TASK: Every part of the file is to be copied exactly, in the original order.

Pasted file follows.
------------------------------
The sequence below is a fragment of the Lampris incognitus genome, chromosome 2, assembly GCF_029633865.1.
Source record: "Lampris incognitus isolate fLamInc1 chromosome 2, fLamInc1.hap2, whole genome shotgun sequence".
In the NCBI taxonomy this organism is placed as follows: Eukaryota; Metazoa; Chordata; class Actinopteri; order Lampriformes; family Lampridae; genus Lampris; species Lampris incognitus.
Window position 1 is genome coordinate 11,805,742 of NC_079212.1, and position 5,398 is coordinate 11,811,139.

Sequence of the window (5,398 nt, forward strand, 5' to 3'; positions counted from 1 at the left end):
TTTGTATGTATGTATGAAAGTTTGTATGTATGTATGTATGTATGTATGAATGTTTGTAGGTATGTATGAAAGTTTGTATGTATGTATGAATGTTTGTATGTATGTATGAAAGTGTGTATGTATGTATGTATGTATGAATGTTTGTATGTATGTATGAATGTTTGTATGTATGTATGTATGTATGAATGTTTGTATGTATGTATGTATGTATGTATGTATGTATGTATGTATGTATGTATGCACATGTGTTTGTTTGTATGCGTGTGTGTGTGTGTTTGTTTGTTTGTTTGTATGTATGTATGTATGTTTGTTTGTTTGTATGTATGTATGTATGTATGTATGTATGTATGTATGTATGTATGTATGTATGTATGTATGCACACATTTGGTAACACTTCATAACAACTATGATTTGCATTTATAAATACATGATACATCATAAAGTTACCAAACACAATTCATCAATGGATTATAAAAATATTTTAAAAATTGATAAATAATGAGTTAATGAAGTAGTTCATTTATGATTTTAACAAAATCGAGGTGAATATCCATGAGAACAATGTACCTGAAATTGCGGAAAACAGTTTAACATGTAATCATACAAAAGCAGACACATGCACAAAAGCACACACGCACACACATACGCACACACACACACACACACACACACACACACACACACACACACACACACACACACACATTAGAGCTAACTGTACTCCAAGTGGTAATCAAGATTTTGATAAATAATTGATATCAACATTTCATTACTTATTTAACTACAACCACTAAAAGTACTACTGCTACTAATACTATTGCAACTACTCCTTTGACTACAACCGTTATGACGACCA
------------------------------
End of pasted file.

The sequence below is a fragment of the Lampris incognitus genome, chromosome 2, assembly GCF_029633865.1.
Source record: "Lampris incognitus isolate fLamInc1 chromosome 2, fLamInc1.hap2, whole genome shotgun sequence".
In the NCBI taxonomy this organism is placed as follows: Eukaryota; Metazoa; Chordata; class Actinopteri; order Lampriformes; family Lampridae; genus Lampris; species Lampris incognitus.
Window position 1 is genome coordinate 11,805,742 of NC_079212.1, and position 5,398 is coordinate 11,811,139.

Sequence of the window (5,398 nt, forward strand, 5' to 3'; positions counted from 1 at the left end):
TTTGTATGTATGTATGAAAGTTTGTATGTATGTATGTATGTATGTATGAATGTTTGTAGGTATGTATGAAAGTTTGTATGTATGTATGAATGTTTGTATGTATGTATGAAAGTGTGTATGTATGTATGTATGTATGAATGTTTGTATGTATGTATGAATGTTTGTATGTATGTATGTATGTATGAATGTTTGTATGTATGTATGTATGTATGTATGTATGTATGTATGTATGTATGTATGCACATGTGTTTGTTTGTATGCGTGTGTGTGTGTGTTTGTTTGTTTGTTTGTATGTATGTATGTATGTTTGTTTGTTTGTATGTATGTATGTATGTATGTATGTATGTATGTATGTATGTATGTATGTATGTATGTATGCACACATTTGGTAACACTTCATAACAACTATGATTTGCATTTATAAATACATGATACATCATAAAGTTACCAAACACAATTCATCAATGGATTATAAAAATATTTTAAAAATTGATAAATAATGAGTTAATGAAGTAGTTCATTTATGATTTTAACAAAATCGAGGTGAATATCCATGAGAACAATGTACCTGAAATTGCGGAAAACAGTTTAACATGTAATCATACAAAAGCAGACACATGCACAAAAGCACACACGCACACACATACGCACACACACACACACACACACACACACACACACACACACACACACACACACACACACATTAGAGCTAACTGTACTCCAAGTGGTAATCAAGATTTTGATAAATAATTGATATCAACATTTCATTACTTATTTAACTACAACCACTAAAAGTACTACTGCTACTAATACTATTGCAACTACTCCTTTGACTACAACCGTTATGACGACCA